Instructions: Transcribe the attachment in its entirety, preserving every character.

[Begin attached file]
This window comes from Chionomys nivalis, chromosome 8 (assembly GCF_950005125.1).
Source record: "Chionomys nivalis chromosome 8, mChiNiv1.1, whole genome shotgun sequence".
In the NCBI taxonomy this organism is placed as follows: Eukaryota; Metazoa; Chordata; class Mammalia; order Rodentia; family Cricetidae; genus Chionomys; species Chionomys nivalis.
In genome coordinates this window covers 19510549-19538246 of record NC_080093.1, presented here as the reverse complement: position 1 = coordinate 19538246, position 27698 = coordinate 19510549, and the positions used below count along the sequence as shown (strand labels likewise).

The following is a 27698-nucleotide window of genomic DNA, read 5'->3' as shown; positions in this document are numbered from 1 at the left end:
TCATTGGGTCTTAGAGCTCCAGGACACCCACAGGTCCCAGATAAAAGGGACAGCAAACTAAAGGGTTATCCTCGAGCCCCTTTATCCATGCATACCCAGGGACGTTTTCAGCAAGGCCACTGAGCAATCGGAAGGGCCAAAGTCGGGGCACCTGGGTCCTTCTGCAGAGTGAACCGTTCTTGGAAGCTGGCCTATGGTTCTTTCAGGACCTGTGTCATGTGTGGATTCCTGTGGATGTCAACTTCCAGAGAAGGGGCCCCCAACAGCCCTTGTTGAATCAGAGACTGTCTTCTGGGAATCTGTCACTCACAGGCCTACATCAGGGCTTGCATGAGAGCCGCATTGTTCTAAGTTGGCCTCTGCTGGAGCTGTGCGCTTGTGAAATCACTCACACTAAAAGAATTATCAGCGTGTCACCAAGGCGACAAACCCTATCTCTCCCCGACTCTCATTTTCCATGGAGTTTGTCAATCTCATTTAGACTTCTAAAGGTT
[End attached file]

This window comes from Chionomys nivalis, chromosome 8 (assembly GCF_950005125.1).
Source record: "Chionomys nivalis chromosome 8, mChiNiv1.1, whole genome shotgun sequence".
In the NCBI taxonomy this organism is placed as follows: Eukaryota; Metazoa; Chordata; class Mammalia; order Rodentia; family Cricetidae; genus Chionomys; species Chionomys nivalis.
In genome coordinates this window covers 19510549-19538246 of record NC_080093.1, presented here as the reverse complement: position 1 = coordinate 19538246, position 27698 = coordinate 19510549, and the positions used below count along the sequence as shown (strand labels likewise).

The following is a 27698-nucleotide window of genomic DNA, read 5'->3' as shown; positions in this document are numbered from 1 at the left end:
TCATTGGGTCTTAGAGCTCCAGGACACCCACAGGTCCCAGATAAAAGGGACAGCAAACTAAAGGGTTATCCTCGAGCCCCTTTATCCATGCATACCCAGGGACGTTTTCAGCAAGGCCACTGAGCAATCGGAAGGGCCAAAGTCGGGGCACCTGGGTCCTTCTGCAGAGTGAACCGTTCTTGGAAGCTGGCCTATGGTTCTTTCAGGACCTGTGTCATGTGTGGATTCCTGTGGATGTCAACTTCCAGAGAAGGGGCCCCCAACAGCCCTTGTTGAATCAGAGACTGTCTTCTGGGAATCTGTCACTCACAGGCCTACATCAGGGCTTGCATGAGAGCCGCATTGTTCTAAGTTGGCCTCTGCTGGAGCTGTGCGCTTGTGAAATCACTCACACTAAAAGAATTATCAGCGTGTCACCAAGGCGACAAACCCTATCTCTCCCCGACTCTCATTTTCCATGGAGTTTGTCAATCTCATTTAGACTTCTAAAGGTT